The Dems’ ‘Don’t Ask’ Dilemma

The Democratic Party claims to have the gays’ backs. Why, then, are they not actively pushing against Don’t Ask Don’t Tell. Well, there are a few reasons, according to the Associated Press.

One, they don’t want rile the right-wing during this crucial election season. Two, they’re afraid of botching the job a la Bill Clinton. And, perhaps mostly importantly, the party’s not entirely sure they can get it done, but that doesn’t mean they’re not committed to the cause:

The party’s reluctance to champion the cause also is a matter of political reality: Democrats lack a veto-proof majority in Congress.

”We know this is an issue that would not be met with a lot of enthusiasm on the part of the administration. That’s a big reality,” said Rep. Susan Davis, D-Calif., chairwoman of the House Armed Services personnel subcommittee. ”You want to spend time on the things you can move.”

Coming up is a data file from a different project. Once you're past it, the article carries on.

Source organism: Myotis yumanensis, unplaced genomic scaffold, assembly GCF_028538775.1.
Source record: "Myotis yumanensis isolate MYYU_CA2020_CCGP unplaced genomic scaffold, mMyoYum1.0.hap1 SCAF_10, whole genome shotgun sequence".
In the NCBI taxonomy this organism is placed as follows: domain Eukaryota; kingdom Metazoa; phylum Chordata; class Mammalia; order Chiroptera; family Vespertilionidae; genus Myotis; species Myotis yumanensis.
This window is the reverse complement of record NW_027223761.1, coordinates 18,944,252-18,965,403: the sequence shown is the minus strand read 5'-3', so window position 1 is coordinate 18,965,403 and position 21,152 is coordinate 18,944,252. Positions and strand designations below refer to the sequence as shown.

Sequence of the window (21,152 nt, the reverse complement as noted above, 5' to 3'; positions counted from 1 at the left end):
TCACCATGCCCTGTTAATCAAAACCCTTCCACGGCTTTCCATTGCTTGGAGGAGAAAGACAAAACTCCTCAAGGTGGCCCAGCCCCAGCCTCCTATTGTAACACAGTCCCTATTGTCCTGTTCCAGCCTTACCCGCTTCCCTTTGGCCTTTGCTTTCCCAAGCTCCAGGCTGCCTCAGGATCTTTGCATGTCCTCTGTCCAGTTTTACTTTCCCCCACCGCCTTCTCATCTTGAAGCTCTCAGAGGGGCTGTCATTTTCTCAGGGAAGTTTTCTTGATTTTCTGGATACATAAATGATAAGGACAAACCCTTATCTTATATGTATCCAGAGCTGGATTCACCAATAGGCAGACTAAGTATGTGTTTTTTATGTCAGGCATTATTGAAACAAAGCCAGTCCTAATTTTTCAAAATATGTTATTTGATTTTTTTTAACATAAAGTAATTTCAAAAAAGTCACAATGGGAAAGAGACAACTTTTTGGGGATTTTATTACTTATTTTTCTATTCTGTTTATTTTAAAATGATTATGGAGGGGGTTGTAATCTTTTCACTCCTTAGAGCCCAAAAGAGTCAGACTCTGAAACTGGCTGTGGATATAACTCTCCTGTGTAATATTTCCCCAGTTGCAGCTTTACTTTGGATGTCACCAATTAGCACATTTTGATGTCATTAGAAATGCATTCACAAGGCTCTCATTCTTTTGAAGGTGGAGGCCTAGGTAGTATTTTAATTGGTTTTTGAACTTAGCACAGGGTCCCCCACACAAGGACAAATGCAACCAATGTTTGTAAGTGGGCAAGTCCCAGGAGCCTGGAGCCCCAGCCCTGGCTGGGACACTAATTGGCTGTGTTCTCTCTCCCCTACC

Davis and other Democrats now say opportunity is on the horizon, especially if Obama is elected president. (Whereas Obama supports allowing gays to serve openly, the GOP presumptive nominee John McCain backs the current policy.)

Davis said she plans to convene a hearing on the issue by the end of the year. House Speaker Nancy Pelosi, D-Calif., said she supports the creation of a panel of military experts to study the issue.

While a number of military analysts have come out against the discriminatory policy, Joint Chiefs of Staff Michael Mullen thinks it’s up to Congress to decide the matter.